Power and Resistance: What we can learn from Mark Driscoll and Mars Hill
by Peter Rollins
August 25, 2014
Previously I’ve written about how ideology doesn’t merely offer us an explicit set of practices that are acceptable and unacceptable, but also an implicit constellation of acceptable ways to do unacceptable practices.
Ideology doesn’t simply police the borders between the law and transgression, but also offers up ways of transgressing what is acceptable to the law. An ideology thus does not only create the distinction between the category of orthodox and heretic (or sacred and profane), but also offers up ways of being a heretic (profane) that are allowed by the authorities (the sacred).
An interesting example of this can be seen in a recent campaign by the Australian group Love Makes a Way. In protest against the imprisonment of children seeking asylum, various religious leaders in Adelaide engaged in an illegal sit-in at the electoral office of Australian Prime Minister Tony Abbott. For a time this protest was allowed, but eventually the police were called in to remove them.
What we witness here is the slide from an acceptable form of transgressive protest to an unacceptable one.
Initially the act was tolerated. Indeed, if they had simply entered, made a statement, then left this would have been an acceptable transgression allowed by the authorities. It would also have been largely ineffective in making change. But there came a point when the transgression of the protestors was no longer acceptable to the authorities and the police started making arrests.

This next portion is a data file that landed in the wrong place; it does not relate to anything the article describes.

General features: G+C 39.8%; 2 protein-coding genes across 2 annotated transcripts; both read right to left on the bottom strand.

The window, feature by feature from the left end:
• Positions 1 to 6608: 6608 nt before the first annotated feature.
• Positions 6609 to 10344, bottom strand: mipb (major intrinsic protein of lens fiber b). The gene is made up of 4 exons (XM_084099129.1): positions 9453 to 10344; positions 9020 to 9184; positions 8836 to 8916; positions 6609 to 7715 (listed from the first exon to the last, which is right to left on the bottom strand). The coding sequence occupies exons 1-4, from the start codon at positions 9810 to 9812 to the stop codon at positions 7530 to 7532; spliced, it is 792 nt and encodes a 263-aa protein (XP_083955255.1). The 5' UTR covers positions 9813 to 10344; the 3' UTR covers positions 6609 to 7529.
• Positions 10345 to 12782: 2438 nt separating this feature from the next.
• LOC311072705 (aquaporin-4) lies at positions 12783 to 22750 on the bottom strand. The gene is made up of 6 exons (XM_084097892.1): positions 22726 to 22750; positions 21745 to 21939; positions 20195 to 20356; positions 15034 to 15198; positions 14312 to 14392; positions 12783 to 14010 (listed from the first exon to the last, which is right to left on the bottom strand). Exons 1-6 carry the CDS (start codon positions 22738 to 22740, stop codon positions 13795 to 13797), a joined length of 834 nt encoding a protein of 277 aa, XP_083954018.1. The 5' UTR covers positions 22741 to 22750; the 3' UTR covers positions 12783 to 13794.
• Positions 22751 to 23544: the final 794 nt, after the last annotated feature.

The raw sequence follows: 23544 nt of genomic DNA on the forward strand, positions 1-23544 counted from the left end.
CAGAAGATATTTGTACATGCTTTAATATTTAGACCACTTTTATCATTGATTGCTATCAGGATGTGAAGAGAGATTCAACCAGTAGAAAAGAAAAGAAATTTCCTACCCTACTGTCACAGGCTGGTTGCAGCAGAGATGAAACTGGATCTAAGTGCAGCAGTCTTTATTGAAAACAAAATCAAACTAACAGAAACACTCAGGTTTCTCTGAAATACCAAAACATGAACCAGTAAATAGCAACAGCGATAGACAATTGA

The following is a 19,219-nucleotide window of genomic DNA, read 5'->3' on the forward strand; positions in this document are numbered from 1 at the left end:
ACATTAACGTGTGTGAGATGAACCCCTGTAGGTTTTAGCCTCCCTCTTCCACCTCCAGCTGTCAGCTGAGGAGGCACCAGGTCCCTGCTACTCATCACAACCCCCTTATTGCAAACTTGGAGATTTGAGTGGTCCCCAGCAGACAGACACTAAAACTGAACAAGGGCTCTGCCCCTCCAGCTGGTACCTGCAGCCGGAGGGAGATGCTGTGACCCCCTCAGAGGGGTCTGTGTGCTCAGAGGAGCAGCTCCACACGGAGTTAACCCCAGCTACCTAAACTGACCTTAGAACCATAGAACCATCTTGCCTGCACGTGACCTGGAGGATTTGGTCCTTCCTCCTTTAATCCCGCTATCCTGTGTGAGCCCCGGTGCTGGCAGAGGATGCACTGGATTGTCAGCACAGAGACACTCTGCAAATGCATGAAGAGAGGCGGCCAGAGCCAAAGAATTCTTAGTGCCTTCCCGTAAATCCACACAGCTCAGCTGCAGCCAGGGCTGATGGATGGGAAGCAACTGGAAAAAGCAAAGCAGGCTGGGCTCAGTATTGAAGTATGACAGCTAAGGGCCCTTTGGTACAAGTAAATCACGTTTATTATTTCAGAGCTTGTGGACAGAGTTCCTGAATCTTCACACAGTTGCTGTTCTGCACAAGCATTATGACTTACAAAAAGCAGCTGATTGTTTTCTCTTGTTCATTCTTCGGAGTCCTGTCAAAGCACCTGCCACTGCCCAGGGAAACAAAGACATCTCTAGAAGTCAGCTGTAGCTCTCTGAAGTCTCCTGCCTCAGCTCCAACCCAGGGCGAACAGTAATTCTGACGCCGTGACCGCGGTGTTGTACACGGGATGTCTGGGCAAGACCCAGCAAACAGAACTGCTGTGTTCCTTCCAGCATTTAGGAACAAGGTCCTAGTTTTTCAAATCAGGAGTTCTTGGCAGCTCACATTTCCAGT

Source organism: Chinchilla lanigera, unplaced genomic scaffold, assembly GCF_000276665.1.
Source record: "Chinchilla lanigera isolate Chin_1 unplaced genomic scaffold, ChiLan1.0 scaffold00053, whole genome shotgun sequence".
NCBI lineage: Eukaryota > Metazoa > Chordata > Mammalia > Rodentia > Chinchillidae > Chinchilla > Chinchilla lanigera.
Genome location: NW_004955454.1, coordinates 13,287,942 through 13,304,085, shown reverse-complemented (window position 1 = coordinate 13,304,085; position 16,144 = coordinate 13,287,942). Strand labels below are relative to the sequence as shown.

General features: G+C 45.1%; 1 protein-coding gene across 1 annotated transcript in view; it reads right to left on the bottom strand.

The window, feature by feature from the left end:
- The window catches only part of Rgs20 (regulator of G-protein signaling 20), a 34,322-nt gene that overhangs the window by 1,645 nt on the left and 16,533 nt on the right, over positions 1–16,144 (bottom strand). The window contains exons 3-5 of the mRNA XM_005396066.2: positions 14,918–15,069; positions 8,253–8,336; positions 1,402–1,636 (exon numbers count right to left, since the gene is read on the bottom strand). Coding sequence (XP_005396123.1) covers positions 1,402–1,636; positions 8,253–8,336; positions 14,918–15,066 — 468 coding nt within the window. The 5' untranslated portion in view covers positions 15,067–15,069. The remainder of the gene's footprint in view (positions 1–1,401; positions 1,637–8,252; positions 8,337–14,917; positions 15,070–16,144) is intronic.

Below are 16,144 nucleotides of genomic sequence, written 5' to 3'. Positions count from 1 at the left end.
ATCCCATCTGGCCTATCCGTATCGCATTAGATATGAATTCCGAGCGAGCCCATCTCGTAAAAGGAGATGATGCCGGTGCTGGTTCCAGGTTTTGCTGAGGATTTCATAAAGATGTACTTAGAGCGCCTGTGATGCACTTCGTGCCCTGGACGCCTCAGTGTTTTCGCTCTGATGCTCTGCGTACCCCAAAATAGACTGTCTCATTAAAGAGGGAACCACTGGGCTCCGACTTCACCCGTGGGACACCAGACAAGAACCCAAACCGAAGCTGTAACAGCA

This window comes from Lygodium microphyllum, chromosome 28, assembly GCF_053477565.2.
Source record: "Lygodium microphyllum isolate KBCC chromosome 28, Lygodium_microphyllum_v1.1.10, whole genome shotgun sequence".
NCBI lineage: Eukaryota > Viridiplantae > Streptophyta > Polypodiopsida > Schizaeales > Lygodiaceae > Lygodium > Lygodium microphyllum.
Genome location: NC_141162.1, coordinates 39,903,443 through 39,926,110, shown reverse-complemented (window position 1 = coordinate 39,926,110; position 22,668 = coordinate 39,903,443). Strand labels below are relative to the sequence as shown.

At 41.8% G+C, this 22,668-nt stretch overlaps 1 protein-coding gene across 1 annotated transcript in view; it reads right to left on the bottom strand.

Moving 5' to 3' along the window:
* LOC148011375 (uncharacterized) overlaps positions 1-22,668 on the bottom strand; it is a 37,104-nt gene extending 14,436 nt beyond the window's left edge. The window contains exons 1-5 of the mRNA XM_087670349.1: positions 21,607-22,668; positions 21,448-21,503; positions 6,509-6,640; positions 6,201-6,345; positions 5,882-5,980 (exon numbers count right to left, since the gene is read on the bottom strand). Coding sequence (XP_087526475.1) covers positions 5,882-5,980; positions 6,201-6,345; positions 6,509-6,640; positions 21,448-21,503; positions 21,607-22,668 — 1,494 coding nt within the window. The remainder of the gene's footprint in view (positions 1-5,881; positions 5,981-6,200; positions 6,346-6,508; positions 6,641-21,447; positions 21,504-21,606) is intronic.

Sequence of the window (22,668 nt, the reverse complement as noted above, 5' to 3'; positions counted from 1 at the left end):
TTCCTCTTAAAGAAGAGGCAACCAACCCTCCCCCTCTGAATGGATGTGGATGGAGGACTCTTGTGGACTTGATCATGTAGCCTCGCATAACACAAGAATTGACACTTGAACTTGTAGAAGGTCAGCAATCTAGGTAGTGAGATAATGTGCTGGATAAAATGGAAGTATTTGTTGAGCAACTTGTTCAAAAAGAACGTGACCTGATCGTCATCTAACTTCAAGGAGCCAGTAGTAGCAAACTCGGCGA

This wasn’t the first time Love Makes a Way had engaged in such activities. Previously some religious leaders who had been arrested were charged and brought to court. Yet this only caused embarrassment to the Government, for the media covered the story and citizens started to ask difficult questions concerning the unjust policy. In addition, the protestors were acquitted and the Judge commended them for their stance (another serious embarrassment to the Government).
Of course ideological systems quickly adjust to such acts. Hence, those who place themselves in the camp of resistance need to constantly adjust their strategy. In the above example the police quickly learned that they should quietly release the next batch of protestors rather than put them through the courts.
The point here is that ideological systems operate with a subterranean network of transgressive practices, practices that are needed for the smooth running of the system itself. A Government might, for example, champion human rights, freedom and justice, while implicitly engaging in torture, the creation of Black Hole prisons and imprisonment without recourse to the legal system. These subterranean activities are needed by the system to manage a crisis within that system, but the abusive practices cannot be named.
Effective protest involves bringing these unspoken truths to the surface, confronting the system with its own disavowed truth. This can only happen when dissidents refuse to play into the perverse system of acceptable protest (protest endorsed by the system it attacks) and instead find ways of bringing those things into the light of day. Yet, with each move dissidents make, the system will attempt to compensate, adjust, and normalize. Hence new ways of transgressing the norm must be found.